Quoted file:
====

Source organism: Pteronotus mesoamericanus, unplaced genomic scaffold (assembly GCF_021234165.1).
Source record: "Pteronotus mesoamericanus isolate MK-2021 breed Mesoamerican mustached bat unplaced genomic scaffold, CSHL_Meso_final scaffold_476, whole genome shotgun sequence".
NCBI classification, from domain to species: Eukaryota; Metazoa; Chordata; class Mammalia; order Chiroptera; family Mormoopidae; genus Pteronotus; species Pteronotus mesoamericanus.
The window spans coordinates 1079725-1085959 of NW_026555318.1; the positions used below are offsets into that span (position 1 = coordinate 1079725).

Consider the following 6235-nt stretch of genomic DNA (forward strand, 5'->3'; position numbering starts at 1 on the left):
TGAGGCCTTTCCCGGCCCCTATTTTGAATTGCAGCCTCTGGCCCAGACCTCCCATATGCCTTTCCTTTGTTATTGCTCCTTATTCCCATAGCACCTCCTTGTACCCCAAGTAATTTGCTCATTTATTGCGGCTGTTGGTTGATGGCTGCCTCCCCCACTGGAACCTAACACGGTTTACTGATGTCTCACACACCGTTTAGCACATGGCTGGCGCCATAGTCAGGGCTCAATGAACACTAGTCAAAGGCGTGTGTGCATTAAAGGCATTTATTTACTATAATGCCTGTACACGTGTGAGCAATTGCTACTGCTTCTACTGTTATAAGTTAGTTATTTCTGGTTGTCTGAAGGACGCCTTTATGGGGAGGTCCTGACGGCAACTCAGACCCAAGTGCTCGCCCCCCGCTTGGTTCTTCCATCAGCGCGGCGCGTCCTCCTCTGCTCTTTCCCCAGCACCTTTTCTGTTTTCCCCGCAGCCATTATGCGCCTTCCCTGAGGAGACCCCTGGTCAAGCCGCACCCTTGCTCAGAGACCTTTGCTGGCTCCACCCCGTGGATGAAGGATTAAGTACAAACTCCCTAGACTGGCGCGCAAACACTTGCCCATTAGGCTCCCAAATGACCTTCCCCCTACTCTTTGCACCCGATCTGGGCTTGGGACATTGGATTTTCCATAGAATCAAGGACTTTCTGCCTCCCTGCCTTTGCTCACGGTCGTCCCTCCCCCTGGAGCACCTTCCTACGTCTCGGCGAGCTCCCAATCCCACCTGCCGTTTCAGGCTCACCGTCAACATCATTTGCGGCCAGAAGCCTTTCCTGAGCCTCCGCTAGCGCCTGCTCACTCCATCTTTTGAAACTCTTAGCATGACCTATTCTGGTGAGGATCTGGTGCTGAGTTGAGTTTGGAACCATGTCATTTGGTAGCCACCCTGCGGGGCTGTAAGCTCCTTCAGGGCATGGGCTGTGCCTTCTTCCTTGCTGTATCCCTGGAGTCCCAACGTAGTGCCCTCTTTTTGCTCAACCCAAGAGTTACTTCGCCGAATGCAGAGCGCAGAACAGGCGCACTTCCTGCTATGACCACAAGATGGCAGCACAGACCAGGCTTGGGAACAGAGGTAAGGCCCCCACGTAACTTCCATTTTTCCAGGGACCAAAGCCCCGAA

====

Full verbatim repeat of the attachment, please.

Source organism: Pteronotus mesoamericanus, unplaced genomic scaffold (assembly GCF_021234165.1).
Source record: "Pteronotus mesoamericanus isolate MK-2021 breed Mesoamerican mustached bat unplaced genomic scaffold, CSHL_Meso_final scaffold_476, whole genome shotgun sequence".
NCBI classification, from domain to species: Eukaryota; Metazoa; Chordata; class Mammalia; order Chiroptera; family Mormoopidae; genus Pteronotus; species Pteronotus mesoamericanus.
The window spans coordinates 1079725-1085959 of NW_026555318.1; the positions used below are offsets into that span (position 1 = coordinate 1079725).

Consider the following 6235-nt stretch of genomic DNA (forward strand, 5'->3'; position numbering starts at 1 on the left):
TGAGGCCTTTCCCGGCCCCTATTTTGAATTGCAGCCTCTGGCCCAGACCTCCCATATGCCTTTCCTTTGTTATTGCTCCTTATTCCCATAGCACCTCCTTGTACCCCAAGTAATTTGCTCATTTATTGCGGCTGTTGGTTGATGGCTGCCTCCCCCACTGGAACCTAACACGGTTTACTGATGTCTCACACACCGTTTAGCACATGGCTGGCGCCATAGTCAGGGCTCAATGAACACTAGTCAAAGGCGTGTGTGCATTAAAGGCATTTATTTACTATAATGCCTGTACACGTGTGAGCAATTGCTACTGCTTCTACTGTTATAAGTTAGTTATTTCTGGTTGTCTGAAGGACGCCTTTATGGGGAGGTCCTGACGGCAACTCAGACCCAAGTGCTCGCCCCCCGCTTGGTTCTTCCATCAGCGCGGCGCGTCCTCCTCTGCTCTTTCCCCAGCACCTTTTCTGTTTTCCCCGCAGCCATTATGCGCCTTCCCTGAGGAGACCCCTGGTCAAGCCGCACCCTTGCTCAGAGACCTTTGCTGGCTCCACCCCGTGGATGAAGGATTAAGTACAAACTCCCTAGACTGGCGCGCAAACACTTGCCCATTAGGCTCCCAAATGACCTTCCCCCTACTCTTTGCACCCGATCTGGGCTTGGGACATTGGATTTTCCATAGAATCAAGGACTTTCTGCCTCCCTGCCTTTGCTCACGGTCGTCCCTCCCCCTGGAGCACCTTCCTACGTCTCGGCGAGCTCCCAATCCCACCTGCCGTTTCAGGCTCACCGTCAACATCATTTGCGGCCAGAAGCCTTTCCTGAGCCTCCGCTAGCGCCTGCTCACTCCATCTTTTGAAACTCTTAGCATGACCTATTCTGGTGAGGATCTGGTGCTGAGTTGAGTTTGGAACCATGTCATTTGGTAGCCACCCTGCGGGGCTGTAAGCTCCTTCAGGGCATGGGCTGTGCCTTCTTCCTTGCTGTATCCCTGGAGTCCCAACGTAGTGCCCTCTTTTTGCTCAACCCAAGAGTTACTTCGCCGAATGCAGAGCGCAGAACAGGCGCACTTCCTGCTATGACCACAAGATGGCAGCACAGACCAGGCTTGGGAACAGAGGTAAGGCCCCCACGTAACTTCCATTTTTCCAGGGACCAAAGCCCCGAA